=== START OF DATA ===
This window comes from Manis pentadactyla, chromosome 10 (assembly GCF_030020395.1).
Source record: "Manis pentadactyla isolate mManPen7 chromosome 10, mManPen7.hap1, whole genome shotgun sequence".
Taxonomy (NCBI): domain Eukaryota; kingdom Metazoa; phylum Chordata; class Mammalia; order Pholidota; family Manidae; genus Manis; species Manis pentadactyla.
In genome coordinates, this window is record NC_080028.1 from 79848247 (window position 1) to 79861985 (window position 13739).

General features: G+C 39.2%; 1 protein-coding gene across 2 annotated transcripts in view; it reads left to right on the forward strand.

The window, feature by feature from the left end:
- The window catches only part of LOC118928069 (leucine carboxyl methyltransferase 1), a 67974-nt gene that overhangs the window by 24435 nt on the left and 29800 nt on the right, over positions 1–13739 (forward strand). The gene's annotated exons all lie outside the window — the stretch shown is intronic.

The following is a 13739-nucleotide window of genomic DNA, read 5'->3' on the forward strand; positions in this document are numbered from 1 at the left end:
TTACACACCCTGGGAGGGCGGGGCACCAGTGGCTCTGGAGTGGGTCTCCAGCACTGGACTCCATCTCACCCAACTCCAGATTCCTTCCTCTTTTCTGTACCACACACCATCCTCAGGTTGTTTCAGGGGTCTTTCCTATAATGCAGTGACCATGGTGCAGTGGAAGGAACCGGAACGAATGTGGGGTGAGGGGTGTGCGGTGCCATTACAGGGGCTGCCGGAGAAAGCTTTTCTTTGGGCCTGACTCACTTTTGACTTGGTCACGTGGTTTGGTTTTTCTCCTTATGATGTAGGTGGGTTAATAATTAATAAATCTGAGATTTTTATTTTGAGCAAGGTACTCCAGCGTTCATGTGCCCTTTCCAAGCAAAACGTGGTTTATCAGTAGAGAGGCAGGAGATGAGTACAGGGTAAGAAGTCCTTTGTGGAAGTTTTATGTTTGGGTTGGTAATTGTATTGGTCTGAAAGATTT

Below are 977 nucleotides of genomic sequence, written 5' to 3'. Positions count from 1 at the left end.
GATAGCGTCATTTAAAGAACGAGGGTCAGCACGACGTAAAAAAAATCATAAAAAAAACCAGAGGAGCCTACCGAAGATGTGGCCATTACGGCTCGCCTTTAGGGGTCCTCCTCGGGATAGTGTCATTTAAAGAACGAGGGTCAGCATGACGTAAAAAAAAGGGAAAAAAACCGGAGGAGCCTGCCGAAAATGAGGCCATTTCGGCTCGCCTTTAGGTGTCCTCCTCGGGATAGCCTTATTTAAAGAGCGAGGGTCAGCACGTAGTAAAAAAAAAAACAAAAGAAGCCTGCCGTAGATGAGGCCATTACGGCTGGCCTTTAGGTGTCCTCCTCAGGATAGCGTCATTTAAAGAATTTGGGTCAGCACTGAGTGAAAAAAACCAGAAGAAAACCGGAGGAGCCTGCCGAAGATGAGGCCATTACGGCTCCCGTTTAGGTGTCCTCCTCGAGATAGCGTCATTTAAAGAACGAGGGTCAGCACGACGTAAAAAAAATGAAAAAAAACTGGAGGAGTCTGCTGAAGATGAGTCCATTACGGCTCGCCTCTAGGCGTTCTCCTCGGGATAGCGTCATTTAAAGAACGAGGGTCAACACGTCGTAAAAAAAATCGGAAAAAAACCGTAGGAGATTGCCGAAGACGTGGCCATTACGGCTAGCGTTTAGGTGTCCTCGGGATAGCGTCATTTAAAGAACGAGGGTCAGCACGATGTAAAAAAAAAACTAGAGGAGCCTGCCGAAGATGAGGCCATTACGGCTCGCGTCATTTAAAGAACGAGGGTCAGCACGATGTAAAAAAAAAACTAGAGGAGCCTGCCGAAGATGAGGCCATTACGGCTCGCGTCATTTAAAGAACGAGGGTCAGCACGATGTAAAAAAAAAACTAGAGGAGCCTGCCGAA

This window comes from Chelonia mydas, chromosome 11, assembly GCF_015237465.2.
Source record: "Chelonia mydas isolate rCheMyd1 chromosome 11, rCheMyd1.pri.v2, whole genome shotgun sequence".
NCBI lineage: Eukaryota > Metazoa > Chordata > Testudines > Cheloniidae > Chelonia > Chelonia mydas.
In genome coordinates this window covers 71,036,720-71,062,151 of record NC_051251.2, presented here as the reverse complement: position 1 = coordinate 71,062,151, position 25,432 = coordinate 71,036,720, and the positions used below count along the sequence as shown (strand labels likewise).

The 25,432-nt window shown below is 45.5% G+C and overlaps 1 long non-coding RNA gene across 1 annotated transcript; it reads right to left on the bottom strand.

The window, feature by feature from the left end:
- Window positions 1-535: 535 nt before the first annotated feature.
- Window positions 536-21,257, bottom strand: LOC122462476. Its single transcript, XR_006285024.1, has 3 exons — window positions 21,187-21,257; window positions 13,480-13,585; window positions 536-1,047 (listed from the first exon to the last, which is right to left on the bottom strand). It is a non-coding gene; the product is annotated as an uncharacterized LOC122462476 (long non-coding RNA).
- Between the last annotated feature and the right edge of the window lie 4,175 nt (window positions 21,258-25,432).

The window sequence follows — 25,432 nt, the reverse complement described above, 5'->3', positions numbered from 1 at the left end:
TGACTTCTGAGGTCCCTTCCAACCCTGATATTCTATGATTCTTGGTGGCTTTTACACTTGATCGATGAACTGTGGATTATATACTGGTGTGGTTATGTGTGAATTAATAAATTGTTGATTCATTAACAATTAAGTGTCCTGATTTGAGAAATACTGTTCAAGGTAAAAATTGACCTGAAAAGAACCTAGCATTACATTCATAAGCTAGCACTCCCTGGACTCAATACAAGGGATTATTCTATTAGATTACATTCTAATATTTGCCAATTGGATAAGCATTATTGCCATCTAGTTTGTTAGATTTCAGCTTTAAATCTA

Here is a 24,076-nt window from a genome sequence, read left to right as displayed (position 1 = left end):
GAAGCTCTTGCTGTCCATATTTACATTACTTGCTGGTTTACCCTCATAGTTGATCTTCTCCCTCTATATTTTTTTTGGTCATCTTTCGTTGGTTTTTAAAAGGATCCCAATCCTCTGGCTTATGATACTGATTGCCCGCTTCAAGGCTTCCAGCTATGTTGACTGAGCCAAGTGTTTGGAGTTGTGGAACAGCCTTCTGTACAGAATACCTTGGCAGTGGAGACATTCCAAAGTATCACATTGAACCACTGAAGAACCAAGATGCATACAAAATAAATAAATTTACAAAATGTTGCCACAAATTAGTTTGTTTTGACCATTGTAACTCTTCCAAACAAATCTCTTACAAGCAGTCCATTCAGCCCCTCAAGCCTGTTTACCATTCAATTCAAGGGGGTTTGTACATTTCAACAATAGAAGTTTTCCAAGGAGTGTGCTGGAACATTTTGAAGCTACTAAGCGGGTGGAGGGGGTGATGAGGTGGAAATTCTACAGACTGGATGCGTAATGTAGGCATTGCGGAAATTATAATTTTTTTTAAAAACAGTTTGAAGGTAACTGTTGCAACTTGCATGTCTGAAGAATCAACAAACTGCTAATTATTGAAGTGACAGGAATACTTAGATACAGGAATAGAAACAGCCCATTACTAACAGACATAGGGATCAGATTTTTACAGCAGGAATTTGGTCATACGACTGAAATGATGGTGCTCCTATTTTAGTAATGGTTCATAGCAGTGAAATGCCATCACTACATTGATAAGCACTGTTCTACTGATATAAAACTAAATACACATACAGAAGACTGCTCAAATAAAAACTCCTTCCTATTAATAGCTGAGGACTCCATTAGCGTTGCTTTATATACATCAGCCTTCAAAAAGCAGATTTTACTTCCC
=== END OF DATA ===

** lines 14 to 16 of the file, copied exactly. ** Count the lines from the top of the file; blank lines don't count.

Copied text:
NCBI lineage: Eukaryota > Metazoa > Chordata > Testudines > Cheloniidae > Chelonia > Chelonia mydas.
In genome coordinates this window covers 71,036,720-71,062,151 of record NC_051251.2, presented here as the reverse complement: position 1 = coordinate 71,062,151, position 25,432 = coordinate 71,036,720, and the positions used below count along the sequence as shown (strand labels likewise).

The 25,432-nt window shown below is 45.5% G+C and overlaps 1 long non-coding RNA gene across 1 annotated transcript; it reads right to left on the bottom strand.